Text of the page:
I have always been sceptical of the new generic top level domains, I saw them as ICANN shamelessly cashing in on something it had the power to control. Because of this I have until now avoided them. However my current domain name is quite long, and I have for a long time wanted something shorter, but the good ones that may be applicable to me have all been taken.
But the time has come to admit that the new generic top level domains are here to stay, so I have swallowed my pride, and found that most of the good names are gone already anyway. But one was available that was suitable, so I have registered stewart.zone. I'm going to use it to set up a website that isn't hosted on my home connection. For this I'm going to use the hosted virtual servers I already have for my mail servers, but that is going to need me to set up a backup process for them, as they will no longer just be mail servers, so rather than trust my ability to reconfigure a new server from scratch I'm going to trust in my ability to back up the configurations in a sensible way, and save myself the trouble of having to manually rebuild their configurations if they go wrong.
Also this will give me an opportunity to build a website that isn't quite so ugly, and also isn't lumbered with some of the "features" of my current site that I haven't had the heart to do away with, but are a bit rubbish. Once this is done successfully I'll look at migrating my current site over to the new hosts, and the new design, and then I won't need to open up firewall rules on my router any more.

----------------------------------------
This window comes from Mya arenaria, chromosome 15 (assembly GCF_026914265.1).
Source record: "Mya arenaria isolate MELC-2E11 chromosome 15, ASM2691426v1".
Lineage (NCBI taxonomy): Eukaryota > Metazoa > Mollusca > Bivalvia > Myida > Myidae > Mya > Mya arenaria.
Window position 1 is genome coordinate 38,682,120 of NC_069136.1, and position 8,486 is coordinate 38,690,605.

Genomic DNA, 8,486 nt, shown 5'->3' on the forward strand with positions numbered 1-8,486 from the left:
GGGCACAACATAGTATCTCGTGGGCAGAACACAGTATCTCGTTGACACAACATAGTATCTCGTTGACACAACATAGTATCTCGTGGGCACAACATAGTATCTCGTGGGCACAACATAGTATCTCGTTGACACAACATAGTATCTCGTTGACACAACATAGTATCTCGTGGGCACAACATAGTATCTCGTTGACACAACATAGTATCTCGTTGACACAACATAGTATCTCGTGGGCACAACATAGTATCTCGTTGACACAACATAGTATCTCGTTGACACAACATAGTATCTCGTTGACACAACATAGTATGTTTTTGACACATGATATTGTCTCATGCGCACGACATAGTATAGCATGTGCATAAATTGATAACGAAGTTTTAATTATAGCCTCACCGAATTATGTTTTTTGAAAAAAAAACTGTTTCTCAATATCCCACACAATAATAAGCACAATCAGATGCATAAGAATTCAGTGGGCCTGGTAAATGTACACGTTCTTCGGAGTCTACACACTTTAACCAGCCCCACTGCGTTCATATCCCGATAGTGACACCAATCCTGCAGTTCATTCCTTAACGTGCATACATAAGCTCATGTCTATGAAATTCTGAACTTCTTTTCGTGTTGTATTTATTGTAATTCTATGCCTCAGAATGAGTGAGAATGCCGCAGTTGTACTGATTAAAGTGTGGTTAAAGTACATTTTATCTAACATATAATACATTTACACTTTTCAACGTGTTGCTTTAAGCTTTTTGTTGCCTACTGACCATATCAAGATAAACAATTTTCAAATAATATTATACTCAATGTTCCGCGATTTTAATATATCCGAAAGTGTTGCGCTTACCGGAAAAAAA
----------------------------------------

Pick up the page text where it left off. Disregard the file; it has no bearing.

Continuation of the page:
So I've had my mail servers set up and working for a month now, and there are a few things I haven't done. My old mail server is still set to send from a domain of craig-james-stewart.co.uk by default, and it is no longer in the SPF record as a sender for that domain, so I have had to fix that so that I can continue to receive emails from it seamlessly. I've also had to alter the contact form on my website for the same reason. As well as these minor tweeks I have come to the realisation that I ignored time drift when setting up the mail servers, easily corrected by installing ntpd in it's default configuration on debian, apart from my rather strict iptables rules. So having fixed that, the only thing left to do, is configure certbot to auto-renew my ssl certificates, which is as simple as adding a couple of cron entries. So now I have two mail servers that will continue to work, with little maintenance effort. I still need to look at DKIM and DMARC, but those can wait.